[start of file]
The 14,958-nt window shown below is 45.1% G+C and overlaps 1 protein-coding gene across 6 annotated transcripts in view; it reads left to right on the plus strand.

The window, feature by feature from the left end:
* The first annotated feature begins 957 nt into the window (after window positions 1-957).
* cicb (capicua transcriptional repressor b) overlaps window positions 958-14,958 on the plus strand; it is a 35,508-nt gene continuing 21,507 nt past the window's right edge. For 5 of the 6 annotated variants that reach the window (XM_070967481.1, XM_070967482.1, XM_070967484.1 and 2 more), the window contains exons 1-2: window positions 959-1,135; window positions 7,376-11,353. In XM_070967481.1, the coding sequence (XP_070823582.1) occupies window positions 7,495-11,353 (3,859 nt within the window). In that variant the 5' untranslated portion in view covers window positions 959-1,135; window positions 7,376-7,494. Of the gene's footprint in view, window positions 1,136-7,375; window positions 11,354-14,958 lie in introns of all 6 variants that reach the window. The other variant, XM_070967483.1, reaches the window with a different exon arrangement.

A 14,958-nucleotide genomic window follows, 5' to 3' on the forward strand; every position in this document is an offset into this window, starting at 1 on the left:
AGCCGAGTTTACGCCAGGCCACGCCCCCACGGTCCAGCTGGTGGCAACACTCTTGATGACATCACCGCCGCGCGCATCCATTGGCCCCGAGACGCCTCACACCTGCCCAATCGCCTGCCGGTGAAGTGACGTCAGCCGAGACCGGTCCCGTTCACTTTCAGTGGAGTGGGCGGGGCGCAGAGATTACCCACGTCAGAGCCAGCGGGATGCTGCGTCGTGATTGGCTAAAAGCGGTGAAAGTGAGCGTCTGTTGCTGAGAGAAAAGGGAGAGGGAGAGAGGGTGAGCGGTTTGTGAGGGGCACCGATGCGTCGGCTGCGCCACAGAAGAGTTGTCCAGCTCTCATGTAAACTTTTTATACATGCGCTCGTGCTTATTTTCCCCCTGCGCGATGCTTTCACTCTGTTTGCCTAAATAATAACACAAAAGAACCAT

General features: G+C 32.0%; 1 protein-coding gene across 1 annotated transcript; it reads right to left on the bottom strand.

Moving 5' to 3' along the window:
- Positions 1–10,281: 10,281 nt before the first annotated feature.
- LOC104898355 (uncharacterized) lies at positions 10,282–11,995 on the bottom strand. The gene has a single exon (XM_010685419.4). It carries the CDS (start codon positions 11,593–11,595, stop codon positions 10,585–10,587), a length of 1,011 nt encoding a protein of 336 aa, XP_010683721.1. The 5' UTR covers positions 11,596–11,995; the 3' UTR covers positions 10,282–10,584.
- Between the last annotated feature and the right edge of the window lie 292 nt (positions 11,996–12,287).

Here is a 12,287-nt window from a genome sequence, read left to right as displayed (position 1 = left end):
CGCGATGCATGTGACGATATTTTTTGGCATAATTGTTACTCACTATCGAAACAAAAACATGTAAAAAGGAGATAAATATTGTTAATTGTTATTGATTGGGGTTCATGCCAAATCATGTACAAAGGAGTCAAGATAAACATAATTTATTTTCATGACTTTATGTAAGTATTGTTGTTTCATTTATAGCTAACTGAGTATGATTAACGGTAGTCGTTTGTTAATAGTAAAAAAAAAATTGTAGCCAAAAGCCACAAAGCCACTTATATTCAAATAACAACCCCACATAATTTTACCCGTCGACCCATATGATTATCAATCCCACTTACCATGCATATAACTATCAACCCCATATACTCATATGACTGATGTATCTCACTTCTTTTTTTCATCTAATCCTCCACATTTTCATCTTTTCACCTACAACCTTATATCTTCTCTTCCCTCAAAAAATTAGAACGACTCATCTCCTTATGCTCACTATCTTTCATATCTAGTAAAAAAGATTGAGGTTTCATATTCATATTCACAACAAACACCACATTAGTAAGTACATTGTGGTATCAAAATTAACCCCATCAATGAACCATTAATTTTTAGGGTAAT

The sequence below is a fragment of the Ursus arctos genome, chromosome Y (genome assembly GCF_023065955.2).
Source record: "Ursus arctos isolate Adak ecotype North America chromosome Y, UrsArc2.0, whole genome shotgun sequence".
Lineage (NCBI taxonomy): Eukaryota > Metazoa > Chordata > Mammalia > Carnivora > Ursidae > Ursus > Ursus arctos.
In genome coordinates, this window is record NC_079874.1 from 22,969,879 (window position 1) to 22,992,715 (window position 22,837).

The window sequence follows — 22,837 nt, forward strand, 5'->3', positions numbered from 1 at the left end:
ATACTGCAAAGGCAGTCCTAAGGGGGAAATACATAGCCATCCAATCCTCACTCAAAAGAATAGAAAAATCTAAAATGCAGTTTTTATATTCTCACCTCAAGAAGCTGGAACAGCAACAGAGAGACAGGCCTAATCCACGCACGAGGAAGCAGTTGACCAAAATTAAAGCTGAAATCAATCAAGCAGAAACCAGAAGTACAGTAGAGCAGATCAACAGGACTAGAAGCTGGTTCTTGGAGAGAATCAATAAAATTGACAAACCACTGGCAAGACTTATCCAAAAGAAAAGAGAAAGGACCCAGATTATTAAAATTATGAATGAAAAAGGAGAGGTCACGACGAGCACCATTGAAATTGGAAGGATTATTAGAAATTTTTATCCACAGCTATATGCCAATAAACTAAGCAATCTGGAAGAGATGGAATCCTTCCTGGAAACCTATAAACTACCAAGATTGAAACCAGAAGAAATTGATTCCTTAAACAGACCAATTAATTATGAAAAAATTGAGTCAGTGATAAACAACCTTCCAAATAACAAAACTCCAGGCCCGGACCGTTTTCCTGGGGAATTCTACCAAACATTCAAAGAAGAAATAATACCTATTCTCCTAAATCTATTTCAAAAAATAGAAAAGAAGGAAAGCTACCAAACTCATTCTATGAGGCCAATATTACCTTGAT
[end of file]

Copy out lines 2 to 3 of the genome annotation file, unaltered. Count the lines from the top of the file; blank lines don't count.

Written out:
The window, feature by feature from the left end:
* The first annotated feature begins 957 nt into the window (after window positions 1-957).